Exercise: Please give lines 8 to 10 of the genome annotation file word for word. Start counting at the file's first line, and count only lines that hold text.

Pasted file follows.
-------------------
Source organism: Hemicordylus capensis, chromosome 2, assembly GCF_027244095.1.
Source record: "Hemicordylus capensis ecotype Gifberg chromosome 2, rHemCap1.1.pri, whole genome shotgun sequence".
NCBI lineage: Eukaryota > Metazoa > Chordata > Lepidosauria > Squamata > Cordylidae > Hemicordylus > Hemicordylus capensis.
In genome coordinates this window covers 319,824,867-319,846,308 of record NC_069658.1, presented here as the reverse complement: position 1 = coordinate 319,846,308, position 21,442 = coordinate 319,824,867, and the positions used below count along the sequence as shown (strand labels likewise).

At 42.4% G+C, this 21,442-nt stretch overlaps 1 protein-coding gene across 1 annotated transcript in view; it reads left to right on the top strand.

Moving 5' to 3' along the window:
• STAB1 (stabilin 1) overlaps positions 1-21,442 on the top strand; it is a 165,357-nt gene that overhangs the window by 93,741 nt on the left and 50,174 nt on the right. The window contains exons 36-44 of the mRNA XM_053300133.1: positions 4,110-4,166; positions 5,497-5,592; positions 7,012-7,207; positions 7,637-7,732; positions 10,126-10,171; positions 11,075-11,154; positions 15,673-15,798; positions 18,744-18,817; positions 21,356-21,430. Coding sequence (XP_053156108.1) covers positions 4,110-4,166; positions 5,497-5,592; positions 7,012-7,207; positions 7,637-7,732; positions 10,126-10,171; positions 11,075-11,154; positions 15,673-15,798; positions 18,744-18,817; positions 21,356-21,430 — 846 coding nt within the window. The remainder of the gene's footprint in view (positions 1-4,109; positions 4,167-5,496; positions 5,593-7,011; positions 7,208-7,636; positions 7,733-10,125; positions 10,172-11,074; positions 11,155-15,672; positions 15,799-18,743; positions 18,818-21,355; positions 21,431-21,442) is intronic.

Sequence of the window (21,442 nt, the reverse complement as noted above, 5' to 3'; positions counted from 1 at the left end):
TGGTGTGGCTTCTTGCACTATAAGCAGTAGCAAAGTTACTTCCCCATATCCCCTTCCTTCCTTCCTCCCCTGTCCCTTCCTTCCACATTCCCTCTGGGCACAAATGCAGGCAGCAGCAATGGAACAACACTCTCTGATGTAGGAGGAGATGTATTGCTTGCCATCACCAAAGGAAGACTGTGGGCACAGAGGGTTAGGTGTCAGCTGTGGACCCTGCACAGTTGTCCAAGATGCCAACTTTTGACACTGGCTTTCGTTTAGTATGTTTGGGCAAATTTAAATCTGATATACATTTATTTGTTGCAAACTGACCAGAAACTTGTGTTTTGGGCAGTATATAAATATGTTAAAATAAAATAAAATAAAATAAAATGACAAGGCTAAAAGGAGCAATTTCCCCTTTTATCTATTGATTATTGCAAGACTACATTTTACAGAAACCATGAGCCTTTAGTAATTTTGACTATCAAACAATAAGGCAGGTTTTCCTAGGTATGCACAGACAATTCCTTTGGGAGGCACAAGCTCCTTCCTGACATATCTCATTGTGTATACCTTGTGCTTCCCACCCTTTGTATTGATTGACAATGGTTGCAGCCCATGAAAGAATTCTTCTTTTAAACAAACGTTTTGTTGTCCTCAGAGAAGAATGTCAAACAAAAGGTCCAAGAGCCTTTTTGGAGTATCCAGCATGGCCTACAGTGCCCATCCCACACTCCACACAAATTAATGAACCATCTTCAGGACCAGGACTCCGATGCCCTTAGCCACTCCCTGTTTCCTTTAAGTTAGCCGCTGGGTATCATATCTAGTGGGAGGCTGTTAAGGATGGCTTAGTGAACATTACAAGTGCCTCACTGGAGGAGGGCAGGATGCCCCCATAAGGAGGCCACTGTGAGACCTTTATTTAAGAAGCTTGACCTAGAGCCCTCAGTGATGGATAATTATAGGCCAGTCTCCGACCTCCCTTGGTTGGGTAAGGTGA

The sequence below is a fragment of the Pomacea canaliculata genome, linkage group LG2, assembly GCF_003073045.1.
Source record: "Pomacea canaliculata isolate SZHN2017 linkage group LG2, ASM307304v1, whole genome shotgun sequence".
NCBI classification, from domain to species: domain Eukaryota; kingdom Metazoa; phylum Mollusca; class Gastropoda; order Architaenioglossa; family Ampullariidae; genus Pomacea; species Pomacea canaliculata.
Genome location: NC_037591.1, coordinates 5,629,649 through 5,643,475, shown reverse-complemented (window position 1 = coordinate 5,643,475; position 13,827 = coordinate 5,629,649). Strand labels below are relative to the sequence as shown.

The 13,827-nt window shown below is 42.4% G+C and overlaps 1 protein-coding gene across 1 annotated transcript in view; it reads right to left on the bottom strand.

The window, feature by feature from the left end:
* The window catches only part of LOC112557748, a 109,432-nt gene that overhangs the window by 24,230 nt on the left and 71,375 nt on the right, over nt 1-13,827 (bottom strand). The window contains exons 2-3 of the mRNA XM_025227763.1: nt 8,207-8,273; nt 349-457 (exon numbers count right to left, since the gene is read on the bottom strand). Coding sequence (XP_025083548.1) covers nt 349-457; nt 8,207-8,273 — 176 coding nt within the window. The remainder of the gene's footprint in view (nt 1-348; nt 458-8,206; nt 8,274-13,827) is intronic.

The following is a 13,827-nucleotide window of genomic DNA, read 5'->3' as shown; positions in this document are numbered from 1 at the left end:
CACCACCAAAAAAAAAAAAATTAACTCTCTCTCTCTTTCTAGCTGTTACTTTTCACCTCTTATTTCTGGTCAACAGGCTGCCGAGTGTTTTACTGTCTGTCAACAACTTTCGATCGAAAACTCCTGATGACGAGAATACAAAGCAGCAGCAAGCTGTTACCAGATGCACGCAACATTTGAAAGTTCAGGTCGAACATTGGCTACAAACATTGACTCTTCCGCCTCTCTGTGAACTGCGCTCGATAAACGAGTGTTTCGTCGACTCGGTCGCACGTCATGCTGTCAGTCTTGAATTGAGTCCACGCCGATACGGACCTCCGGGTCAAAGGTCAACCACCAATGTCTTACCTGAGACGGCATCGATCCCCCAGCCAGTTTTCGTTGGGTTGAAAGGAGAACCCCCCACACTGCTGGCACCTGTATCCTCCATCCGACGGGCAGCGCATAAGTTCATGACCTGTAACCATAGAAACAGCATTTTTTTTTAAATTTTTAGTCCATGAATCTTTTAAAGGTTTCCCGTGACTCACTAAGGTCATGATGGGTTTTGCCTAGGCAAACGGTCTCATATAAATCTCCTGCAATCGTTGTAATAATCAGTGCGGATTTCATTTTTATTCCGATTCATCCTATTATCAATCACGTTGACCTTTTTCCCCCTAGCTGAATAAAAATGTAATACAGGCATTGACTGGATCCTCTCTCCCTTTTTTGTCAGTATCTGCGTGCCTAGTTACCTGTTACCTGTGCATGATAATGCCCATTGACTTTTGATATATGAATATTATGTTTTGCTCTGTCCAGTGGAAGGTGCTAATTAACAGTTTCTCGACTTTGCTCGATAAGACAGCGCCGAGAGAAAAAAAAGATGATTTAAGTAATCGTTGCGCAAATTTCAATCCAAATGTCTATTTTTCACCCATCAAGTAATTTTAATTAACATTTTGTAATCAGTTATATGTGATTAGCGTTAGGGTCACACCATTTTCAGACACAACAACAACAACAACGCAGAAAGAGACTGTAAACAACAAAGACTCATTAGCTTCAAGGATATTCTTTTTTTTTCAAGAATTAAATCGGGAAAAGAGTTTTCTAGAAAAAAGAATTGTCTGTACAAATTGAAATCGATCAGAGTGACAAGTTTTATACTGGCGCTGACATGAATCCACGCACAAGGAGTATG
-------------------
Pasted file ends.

Sequence of the window (21,442 nt, the reverse complement as noted above, 5' to 3'; positions counted from 1 at the left end):
TGGTGTGGCTTCTTGCACTATAAGCAGTAGCAAAGTTACTTCCCCATATCCCCTTCCTTCCTTCCTCCCCTGTCCCTTCCTTCCACATTCCCTCTGGGCACAAATGCAGGCAGCAGCAATGGAACAACACTCTCTGATGTAGGAGGAGATGTATTGCTTGCCATCACCAAAGGAAGACTGTGGGCACAGAGGGTTAGGTGTCAGCTGTGGACCCTGCACAGTTGTCCAAGATGCCAACTTTTGACACTGGCTTTCGTTTAGTATGTTTGGGCAAATTTAAATCTGATATACATTTATTTGTTGCAAACTGACCAGAAACTTGTGTTTTGGGCAGTATATAAATATGTTAAAATAAAATAAAATAAAATAAAATGACAAGGCTAAAAGGAGCAATTTCCCCTTTTATCTATTGATTATTGCAAGACTACATTTTACAGAAACCATGAGCCTTTAGTAATTTTGACTATCAAACAATAAGGCAGGTTTTCCTAGGTATGCACAGACAATTCCTTTGGGAGGCACAAGCTCCTTCCTGACATATCTCATTGTGTATACCTTGTGCTTCCCACCCTTTGTATTGATTGACAATGGTTGCAGCCCATGAAAGAATTCTTCTTTTAAACAAACGTTTTGTTGTCCTCAGAGAAGAATGTCAAACAAAAGGTCCAAGAGCCTTTTTGGAGTATCCAGCATGGCCTACAGTGCCCATCCCACACTCCACACAAATTAATGAACCATCTTCAGGACCAGGACTCCGATGCCCTTAGCCACTCCCTGTTTCCTTTAAGTTAGCCGCTGGGTATCATATCTAGTGGGAGGCTGTTAAGGATGGCTTAGTGAACATTACAAGTGCCTCACTGGAGGAGGGCAGGATGCCCCCATAAGGAGGCCACTGTGAGACCTTTATTTAAGAAGCTTGACCTAGAGCCCTCAGTGATGGATAATTATAGGCCAGTCTCCGACCTCCCTTGGTTGGGTAAGGTGA

The sequence below is a fragment of the Pomacea canaliculata genome, linkage group LG2, assembly GCF_003073045.1.